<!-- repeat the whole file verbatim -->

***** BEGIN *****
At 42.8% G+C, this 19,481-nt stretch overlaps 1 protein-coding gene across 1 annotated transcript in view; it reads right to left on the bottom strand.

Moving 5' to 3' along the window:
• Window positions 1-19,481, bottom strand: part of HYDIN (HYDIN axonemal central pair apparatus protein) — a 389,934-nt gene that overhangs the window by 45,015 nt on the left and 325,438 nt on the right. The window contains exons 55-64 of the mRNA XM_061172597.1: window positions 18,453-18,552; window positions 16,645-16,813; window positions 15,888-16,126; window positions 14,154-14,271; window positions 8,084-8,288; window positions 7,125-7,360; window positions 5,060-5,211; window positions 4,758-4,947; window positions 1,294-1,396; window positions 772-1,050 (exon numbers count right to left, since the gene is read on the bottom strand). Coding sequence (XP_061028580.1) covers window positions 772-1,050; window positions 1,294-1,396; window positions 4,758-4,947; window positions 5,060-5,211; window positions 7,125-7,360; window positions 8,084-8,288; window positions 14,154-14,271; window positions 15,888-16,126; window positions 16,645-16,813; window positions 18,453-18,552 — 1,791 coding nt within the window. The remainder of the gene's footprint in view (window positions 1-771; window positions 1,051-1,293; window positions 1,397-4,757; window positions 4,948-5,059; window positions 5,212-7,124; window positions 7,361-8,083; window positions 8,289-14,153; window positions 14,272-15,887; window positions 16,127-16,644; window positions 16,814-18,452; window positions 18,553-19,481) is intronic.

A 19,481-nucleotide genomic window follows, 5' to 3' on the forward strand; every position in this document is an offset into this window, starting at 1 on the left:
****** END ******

At 42.8% G+C, this 19,481-nt stretch overlaps 1 protein-coding gene across 1 annotated transcript in view; it reads right to left on the bottom strand.

Moving 5' to 3' along the window:
• Window positions 1-19,481, bottom strand: part of HYDIN (HYDIN axonemal central pair apparatus protein) — a 389,934-nt gene that overhangs the window by 45,015 nt on the left and 325,438 nt on the right. The window contains exons 55-64 of the mRNA XM_061172597.1: window positions 18,453-18,552; window positions 16,645-16,813; window positions 15,888-16,126; window positions 14,154-14,271; window positions 8,084-8,288; window positions 7,125-7,360; window positions 5,060-5,211; window positions 4,758-4,947; window positions 1,294-1,396; window positions 772-1,050 (exon numbers count right to left, since the gene is read on the bottom strand). Coding sequence (XP_061028580.1) covers window positions 772-1,050; window positions 1,294-1,396; window positions 4,758-4,947; window positions 5,060-5,211; window positions 7,125-7,360; window positions 8,084-8,288; window positions 14,154-14,271; window positions 15,888-16,126; window positions 16,645-16,813; window positions 18,453-18,552 — 1,791 coding nt within the window. The remainder of the gene's footprint in view (window positions 1-771; window positions 1,051-1,293; window positions 1,397-4,757; window positions 4,948-5,059; window positions 5,212-7,124; window positions 7,361-8,083; window positions 8,289-14,153; window positions 14,272-15,887; window positions 16,127-16,644; window positions 16,814-18,452; window positions 18,553-19,481) is intronic.

A 19,481-nucleotide genomic window follows, 5' to 3' on the forward strand; every position in this document is an offset into this window, starting at 1 on the left: